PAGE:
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Photography

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The Triumph of Pan

Eleanor Antin (AKA Eleanor Fineman), American, b. 1935
Nicolas Poussin, French, (June 1594–November 19, 1665)

Creation date: 2004
Creation place: United States

Other Information

Type: Photograph
Medium and Support: Chromogenic print
Credit Line: Museum purchase with funds provided by the Artists Guild
Accession Number: 2005.139
State/Province: California
Dimensions: 60 1/2 in. x 72 1/2 in. (153.67 cm x 184.15 cm)

Provenance

Eleanor Antin, San Diego, California (2004 - 2004)

Ronald Feldman Fine Arts, Inc., New York, New York (2004 - January 3, 2006)

San Diego Museum of Art, San Diego, California (January 3, 2006 - )

Label Copy

January 2006
Intervention
Eleanor Antin's second series based on the ancient world, Roman Allegories, 2004, features a traveling troupe performing classic myths. Antin's idyll is unmistakably allegorical, and this is the source of the work's interest. The Triumph of Pan (After Poussin) is a “copy” of Nicolas Poussin's 1636 painting of the same name, but with the tongue-in-cheek wit of a trickster laying claim to the bacchanal with all its characters in their fanciful poses. Antin's photographic version incorporates a painted backdrop copy of Poussin's background. To that she adds actors drawn from local talent-friends and colleagues, actors and models- from the San Diego area.
Several literary and visual references are combined within the mise-en-scène of this pagan celebration. Nymphs and satyrs with goats carouse before Pan, the god of woods and fields associated with fertility and Bacchic ritual. The instruments played, the sacrificial deer, and the props in the foreground are either attributes of these figures or linked with such rites.
Poussin is regarded as one of the most important landscape painters of the seventeenth century for his ability to integrate figures into a natural setting. Writing about this Poussin painting, the art historian T.J. Clark has written: “In particular, the question of human (and nonhuman) standing and falling, and the whole relation between the realm of upright desires and purposes and the terrain underneath on which that desire is planted-all this is imagined differently. No more magnificent bipedalism, no more feeling eternally for one's center of gravity.” With her use of stuffed animals and plastic props, Antin invites us into this unbalanced world with her own stab at unsettling gravity.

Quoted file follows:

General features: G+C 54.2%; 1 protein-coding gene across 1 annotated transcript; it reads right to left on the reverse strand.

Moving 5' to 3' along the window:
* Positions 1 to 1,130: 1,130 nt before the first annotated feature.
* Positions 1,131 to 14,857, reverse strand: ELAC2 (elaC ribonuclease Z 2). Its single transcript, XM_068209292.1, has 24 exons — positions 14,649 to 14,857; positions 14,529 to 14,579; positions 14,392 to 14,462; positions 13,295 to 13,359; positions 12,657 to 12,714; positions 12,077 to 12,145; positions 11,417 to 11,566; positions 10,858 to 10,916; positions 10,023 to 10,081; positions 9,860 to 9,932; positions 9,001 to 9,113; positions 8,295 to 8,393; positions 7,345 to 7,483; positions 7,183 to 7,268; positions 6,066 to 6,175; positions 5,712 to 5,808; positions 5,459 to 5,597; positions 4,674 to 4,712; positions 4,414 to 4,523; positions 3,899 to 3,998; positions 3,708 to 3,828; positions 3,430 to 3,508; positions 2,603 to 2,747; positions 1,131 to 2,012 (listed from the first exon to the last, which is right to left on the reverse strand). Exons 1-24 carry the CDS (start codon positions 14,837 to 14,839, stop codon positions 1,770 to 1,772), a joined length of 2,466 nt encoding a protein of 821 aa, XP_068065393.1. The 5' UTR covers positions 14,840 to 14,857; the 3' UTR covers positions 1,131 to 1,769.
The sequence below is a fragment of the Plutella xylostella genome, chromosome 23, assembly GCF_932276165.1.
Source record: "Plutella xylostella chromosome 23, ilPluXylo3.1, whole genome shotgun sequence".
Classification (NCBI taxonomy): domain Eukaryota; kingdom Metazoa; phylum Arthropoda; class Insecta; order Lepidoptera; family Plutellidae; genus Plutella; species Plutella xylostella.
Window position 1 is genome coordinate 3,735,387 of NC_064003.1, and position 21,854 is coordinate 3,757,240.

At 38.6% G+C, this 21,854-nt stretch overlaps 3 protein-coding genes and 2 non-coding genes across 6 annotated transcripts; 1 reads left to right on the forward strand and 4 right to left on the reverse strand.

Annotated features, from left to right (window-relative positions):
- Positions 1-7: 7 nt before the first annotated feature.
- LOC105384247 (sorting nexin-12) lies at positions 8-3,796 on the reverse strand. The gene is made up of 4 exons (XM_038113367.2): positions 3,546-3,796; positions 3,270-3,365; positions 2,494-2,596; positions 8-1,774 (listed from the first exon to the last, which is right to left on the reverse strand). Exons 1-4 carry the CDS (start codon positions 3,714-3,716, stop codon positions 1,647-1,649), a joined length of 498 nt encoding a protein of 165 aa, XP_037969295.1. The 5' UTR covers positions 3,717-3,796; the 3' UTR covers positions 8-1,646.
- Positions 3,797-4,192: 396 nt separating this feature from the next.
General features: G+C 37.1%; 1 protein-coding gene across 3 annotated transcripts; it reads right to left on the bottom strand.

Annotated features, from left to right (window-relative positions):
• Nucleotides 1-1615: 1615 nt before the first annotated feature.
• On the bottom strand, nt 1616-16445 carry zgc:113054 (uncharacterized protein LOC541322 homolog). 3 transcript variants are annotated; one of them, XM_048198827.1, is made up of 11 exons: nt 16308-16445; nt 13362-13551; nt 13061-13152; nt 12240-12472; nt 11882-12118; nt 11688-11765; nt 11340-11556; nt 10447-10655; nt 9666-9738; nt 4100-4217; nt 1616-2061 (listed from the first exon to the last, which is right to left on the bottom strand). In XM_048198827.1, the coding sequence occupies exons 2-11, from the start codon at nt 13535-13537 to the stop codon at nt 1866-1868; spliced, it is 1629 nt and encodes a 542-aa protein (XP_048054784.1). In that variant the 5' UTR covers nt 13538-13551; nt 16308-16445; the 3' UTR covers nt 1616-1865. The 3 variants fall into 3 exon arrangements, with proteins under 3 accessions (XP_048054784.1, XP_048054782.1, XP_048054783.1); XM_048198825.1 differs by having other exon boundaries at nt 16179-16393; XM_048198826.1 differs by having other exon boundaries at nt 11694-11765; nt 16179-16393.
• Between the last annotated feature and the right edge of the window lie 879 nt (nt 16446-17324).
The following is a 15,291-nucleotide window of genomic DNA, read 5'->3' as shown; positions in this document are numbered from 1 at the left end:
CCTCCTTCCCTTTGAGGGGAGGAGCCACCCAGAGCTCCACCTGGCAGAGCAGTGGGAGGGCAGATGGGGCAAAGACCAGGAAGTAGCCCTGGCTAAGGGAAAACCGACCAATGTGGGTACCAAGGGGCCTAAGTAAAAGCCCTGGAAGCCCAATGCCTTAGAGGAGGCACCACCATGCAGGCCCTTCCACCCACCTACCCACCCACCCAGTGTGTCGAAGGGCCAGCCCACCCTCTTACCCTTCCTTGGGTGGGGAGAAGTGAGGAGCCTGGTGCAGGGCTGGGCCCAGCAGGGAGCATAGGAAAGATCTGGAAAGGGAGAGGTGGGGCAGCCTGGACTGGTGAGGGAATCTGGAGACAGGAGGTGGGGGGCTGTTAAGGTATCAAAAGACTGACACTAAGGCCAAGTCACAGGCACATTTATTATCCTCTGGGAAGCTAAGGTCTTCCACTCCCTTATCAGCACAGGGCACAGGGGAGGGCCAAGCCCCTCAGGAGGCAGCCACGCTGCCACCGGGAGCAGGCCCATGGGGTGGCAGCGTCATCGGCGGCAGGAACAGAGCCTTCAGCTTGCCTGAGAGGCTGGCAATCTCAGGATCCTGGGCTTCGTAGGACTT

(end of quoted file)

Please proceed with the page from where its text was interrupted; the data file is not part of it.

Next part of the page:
Eleanor Antin has worked in film, video, photography, installation, writing, and performance since the 1960s, often using fictional characters and appropriated narratives to invent histories. Born in New York City in 1935, Antin received a Guggenheim Foundation Fellowship in 1997 and a Media Achievement Award from the National Foundation for Jewish Culture in 1998. She has had numerous one-woman exhibitions at several museums including the Museum of Modern Art, the Whitney Museum of American Art, the Wadsworth Atheneum, and a major retrospective at the Los Angeles County Museum of Art in 1999. She has lived in San Diego since the mid-1970s and was a professor at the University of California, San Diego, from 1975-2002.

July 2008
Eleanor Antin’s The Triumph of Pan (after Poussin) is an allegorical copy of French artist Nicolas Poussin's 1636 painting of the same name. She has executed it with the tongue-in-cheek wit of a trickster laying claim to the subject of the bacchanal with all its characters in their fanciful poses. Poussin is known to have created small wax or clay figurines that he would move around and then arrange into a composition. The figural arrangements in these studies were then adapted to his paintings. In contrast, Antin’s figures stand out from the painted background and props as living beings framed by still lifes. Nymphs and satyrs with goats carouse before Pan, the god of woods and fields associated with fertility and Bacchic ritual. The instruments played, the sacrificial deer, and the props in the foreground are either attributes of these figures or linked with such rites.
Last Updated: 6/19/2015

Exhibition

This object was included in the following exhibitions:

Historical Takes: Eleanor Antin San Diego Museum of Art , 7/19/2008 - 11/2/2008

Bibliography

This object has the following bibliographic references:

Mr. Chris Lyon, ed. Historical Takes: San Diego Museum of Art. San Diego, California, 2008
Page Number: 125

Mr. Chris Lyon, ed. Historical Takes: San Diego Museum of Art. San Diego, California, 2008
Page Number: 57, Figure Number: 57

Marks

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